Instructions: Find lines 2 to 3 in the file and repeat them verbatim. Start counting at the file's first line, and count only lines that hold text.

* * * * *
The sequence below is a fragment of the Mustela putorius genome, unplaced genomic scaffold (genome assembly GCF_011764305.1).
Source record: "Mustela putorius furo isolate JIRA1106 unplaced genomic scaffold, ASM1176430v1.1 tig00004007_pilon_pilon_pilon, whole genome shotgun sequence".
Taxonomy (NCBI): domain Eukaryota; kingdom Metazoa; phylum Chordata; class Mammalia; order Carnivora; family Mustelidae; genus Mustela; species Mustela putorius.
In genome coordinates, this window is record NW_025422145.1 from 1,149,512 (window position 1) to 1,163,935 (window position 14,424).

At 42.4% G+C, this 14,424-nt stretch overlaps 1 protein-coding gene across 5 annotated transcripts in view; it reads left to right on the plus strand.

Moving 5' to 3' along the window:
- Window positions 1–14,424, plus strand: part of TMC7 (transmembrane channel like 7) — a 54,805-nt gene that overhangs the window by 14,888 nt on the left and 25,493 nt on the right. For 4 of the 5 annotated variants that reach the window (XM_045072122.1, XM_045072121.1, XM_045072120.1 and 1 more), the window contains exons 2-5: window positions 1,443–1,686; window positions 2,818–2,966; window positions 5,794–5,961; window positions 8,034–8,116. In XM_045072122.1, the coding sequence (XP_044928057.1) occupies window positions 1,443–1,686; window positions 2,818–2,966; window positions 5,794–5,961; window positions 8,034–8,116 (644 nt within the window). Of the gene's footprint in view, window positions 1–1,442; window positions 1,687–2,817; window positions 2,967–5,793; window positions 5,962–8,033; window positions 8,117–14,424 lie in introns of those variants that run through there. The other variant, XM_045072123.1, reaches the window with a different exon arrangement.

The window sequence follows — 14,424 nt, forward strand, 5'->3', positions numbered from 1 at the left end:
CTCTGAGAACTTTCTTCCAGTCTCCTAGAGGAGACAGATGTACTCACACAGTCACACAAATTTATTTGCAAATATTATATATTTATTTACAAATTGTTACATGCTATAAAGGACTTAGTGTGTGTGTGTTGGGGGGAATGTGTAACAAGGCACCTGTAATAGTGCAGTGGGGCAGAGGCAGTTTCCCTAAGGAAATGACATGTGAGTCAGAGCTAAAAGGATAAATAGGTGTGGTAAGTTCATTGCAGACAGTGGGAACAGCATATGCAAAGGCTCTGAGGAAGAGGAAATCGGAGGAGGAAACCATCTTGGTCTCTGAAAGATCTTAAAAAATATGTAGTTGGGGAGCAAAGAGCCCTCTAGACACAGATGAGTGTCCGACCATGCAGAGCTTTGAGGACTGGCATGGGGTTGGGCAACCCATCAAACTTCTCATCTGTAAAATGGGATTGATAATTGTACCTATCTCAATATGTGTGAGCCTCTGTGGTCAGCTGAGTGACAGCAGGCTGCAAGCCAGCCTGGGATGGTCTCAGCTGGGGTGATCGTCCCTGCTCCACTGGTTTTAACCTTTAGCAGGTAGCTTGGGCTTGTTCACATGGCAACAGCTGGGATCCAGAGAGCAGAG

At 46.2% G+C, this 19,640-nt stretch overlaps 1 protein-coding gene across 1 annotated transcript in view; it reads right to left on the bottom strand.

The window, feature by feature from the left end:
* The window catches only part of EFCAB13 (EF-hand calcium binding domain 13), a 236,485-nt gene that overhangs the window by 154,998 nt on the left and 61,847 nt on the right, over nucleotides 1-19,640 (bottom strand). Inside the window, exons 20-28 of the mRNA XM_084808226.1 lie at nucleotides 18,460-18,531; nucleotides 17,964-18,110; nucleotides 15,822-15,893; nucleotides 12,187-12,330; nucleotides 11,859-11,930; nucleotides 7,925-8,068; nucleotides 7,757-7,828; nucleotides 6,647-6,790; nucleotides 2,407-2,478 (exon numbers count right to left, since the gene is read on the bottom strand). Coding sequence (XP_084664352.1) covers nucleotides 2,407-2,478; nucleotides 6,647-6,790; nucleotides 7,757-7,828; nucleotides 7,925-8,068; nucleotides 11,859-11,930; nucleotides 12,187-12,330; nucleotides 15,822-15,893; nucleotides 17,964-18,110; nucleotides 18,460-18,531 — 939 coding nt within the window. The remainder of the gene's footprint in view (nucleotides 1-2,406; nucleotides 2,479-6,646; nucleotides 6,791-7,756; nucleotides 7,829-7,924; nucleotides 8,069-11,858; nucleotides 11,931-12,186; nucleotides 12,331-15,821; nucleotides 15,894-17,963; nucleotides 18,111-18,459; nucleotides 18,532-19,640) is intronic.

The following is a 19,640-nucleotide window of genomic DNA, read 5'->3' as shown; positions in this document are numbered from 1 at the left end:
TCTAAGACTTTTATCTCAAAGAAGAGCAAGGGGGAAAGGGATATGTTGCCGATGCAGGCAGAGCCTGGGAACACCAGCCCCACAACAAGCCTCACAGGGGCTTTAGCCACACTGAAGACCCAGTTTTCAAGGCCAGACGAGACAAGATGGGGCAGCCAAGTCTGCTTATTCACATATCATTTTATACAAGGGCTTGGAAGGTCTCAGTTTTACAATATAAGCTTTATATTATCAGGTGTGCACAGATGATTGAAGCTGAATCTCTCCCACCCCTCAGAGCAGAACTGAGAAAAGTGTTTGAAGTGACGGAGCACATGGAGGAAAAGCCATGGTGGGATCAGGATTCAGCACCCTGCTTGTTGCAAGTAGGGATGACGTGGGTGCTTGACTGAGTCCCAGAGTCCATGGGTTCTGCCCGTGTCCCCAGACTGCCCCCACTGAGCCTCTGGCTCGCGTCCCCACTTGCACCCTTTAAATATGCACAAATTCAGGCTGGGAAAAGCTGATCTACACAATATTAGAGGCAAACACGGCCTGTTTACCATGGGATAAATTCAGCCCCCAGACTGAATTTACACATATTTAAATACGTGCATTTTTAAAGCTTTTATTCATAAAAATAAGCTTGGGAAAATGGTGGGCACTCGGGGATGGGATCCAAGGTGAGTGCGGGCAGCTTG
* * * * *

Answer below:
Source record: "Mustela putorius furo isolate JIRA1106 unplaced genomic scaffold, ASM1176430v1.1 tig00004007_pilon_pilon_pilon, whole genome shotgun sequence".
Taxonomy (NCBI): domain Eukaryota; kingdom Metazoa; phylum Chordata; class Mammalia; order Carnivora; family Mustelidae; genus Mustela; species Mustela putorius.